USA UU They have microwave weapons that supporters believe could prevent North Korea from dropping missiles by frying their electronic products.
The weapons were discussed at a White House meeting in August related to North Korea, according to two US officials. UU With direct knowledge
Microwave weapons, known as CHAMPs, are mounted on a cruise missile launched from the air and sent from B-52 bombers. With a range of 700 miles, they can fly into enemy airspace at low altitude and emit sharp pulses of microwave energy to deactivate electronic systems.
"These high-power microwave signals are very effective at disrupting and possibly disabling electronic circuits," said Mary Lou Robinson, head of weapons development at the Air Force Research Laboratory in Albuquerque, in an interview. exclusive with NBC News.
Defenders say they could be used to prevent North Korea from launching missiles by attacking earth controls and the missile's own circuits Weapons are not currently operational.
How does a high-powered microwave (HPM) weapon work?
"Think when you put something in the microwave that has metal," said Senator Martin Heinrich, DN.M. "Do you know how bad it is? Imagine directing those microwaves to someone's electronic devices. "
Senator Heinrich, member of the Armed Services Committee, began his career as an engineer at the Air Force Research Laboratory in Albuquerque.
" Command centers and control are full of electronic infrastructure that is highly vulnerable to high-power microwaves, "ret said Lt. Gen. David Deptula, who led the air wars in Afghanistan and Iraq and retired as intelligence chief of the Air Force. 19659002] The Air Force and other government agencies have been working on microwave militarization for more than two decades.Several emitters have been employed in the field: in Afghanistan and Iraq, they have been used to deactivate improvised explosive devices (IEDs) and small drones.
But turning a high-powered microwave oven into a strategic weapon slowed down by the n Need to reduce the size and weight of the emitter and then combine it with a sufficient on-board power supply to boost the microwave pulses.
The Air Force Research Laboratory began work on CHAMP, which means advanced advanced microwave high-power missile project, in April 2009. The laboratory adapted the HPM emitter to a non-nuclear version of an air launch Boeing cruise missile.
In October 2012, according to Air Force documents, CHAMP was ready for an operational test, and a B-52 bomber launched the missile on the Utah Test and Training Range, a 2,500-square-mile test area larger than Delaware. simulations were equipped with communications and computer systems that simulated possible enemy capabilities.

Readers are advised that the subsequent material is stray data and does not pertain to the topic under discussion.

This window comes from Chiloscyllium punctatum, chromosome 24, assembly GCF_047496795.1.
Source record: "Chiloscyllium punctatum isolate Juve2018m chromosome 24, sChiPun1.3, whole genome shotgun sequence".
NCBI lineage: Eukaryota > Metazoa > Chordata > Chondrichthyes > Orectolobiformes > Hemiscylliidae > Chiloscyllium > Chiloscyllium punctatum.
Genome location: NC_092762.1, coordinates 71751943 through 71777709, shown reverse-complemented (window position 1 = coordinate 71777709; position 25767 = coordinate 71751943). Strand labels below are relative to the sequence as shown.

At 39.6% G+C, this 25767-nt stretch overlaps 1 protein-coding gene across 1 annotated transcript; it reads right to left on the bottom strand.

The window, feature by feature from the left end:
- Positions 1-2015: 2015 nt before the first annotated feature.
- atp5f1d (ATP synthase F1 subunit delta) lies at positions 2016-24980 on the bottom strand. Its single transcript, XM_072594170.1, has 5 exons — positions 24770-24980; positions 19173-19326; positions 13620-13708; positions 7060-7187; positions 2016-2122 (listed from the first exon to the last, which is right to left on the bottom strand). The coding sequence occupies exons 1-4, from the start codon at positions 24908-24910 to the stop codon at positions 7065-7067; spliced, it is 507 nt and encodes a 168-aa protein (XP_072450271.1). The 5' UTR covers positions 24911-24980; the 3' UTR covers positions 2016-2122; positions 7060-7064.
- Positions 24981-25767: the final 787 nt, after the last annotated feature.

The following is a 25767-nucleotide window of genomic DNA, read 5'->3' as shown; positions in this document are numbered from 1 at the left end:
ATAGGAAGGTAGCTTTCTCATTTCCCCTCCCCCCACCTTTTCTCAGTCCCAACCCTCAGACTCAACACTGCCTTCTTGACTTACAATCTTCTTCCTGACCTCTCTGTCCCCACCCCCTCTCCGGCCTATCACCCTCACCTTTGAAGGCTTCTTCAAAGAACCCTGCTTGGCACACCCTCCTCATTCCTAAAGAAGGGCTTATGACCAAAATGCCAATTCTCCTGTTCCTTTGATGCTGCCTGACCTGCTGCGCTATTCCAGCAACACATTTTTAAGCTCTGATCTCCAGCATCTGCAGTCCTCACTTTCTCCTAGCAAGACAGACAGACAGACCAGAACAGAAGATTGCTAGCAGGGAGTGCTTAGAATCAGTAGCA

Many of the objectives, according to internal budget documents of CHAMP obtained by NBC News, involved "representative weapons of mbad destruction production teams" found in Iran and North Korea.
"It was as close to reality as we could get," said Keith Coleman, manager of the CHAMP program for Boeing, after ués of the test.
"He did exactly what we thought he was going to do," Robinson said. "We had several different kinds of objectives in those facilities, and we predicted with almost 100 percent accuracy … which systems would be affected, which systems failed, and how."
The 2012 test, the only one so far declbadified by the Pentagon, has been followed by additional tests and several experiments to advance microwave technology. A new source of energy was incorporated, converting the microwave weapon into what the Air Force calls "Super CHAMP".
According to a document from the Air Force Research Laboratory of December 2016, the low-flying missile is now "capable of flying to a disputed area and disabling the electronic systems of an adversary".
Robinson said "there is no doubt" in his mind that HPM weapons work.
Could a high-powered microwave weapon be used against North Korea?
Deptula said he believed that the US UU They could use an HPM to deactivate a ballistic missile on a North Korean launch pad, and there are many advantages to using microwave weapons in a North Korean scenario.
They work in all kinds of weather, said Deptula, which helps in the Korean climate, and "are used at the speed of light, you can not get much faster than that in terms of achieving the desired effects."
The main operational constraint, said Robinson, is that the CHAMP emitter's microwaves "are not very long-range."
Robinson said to disable the devices missile or a launcher, CHAMP would have to "get close" to the target.How close is it ranked, but "it's not tens of feet," Robinson said.
Senator Heinrich said the challenges to using the weapon are " less technical and more mental. You spend years trying to perfect these things, and the trend in the Pentagon is often to continue trying to perfect something. My tendency is to say: Hey, we have something that really works. Let's take those things and put them in the hands of our men and women in uniform. "
Deptula adds that one of the differences in the use of microwaves versus explosives is the evaluation of the effects – the destruction they cause it is not visible.
But Deptula said that "there are means to determine whether or not it has achieved its effects beyond the traditional badessment of battle damage using photography."
Speaking in February 2016, the chief of the Air Combat Command, General Herbert "Hawk" Carlisle, said that several high-powered microwave units were kept as "weapons to be used in case of contingency."
Robinson said that "it would take a little time" to make the missiles were operational Two Air Force officers with knowledge of current plans and capabilities say CHAMP could be ready to use quickly, possibly in a matter of days.
The White House refused to comment. ar.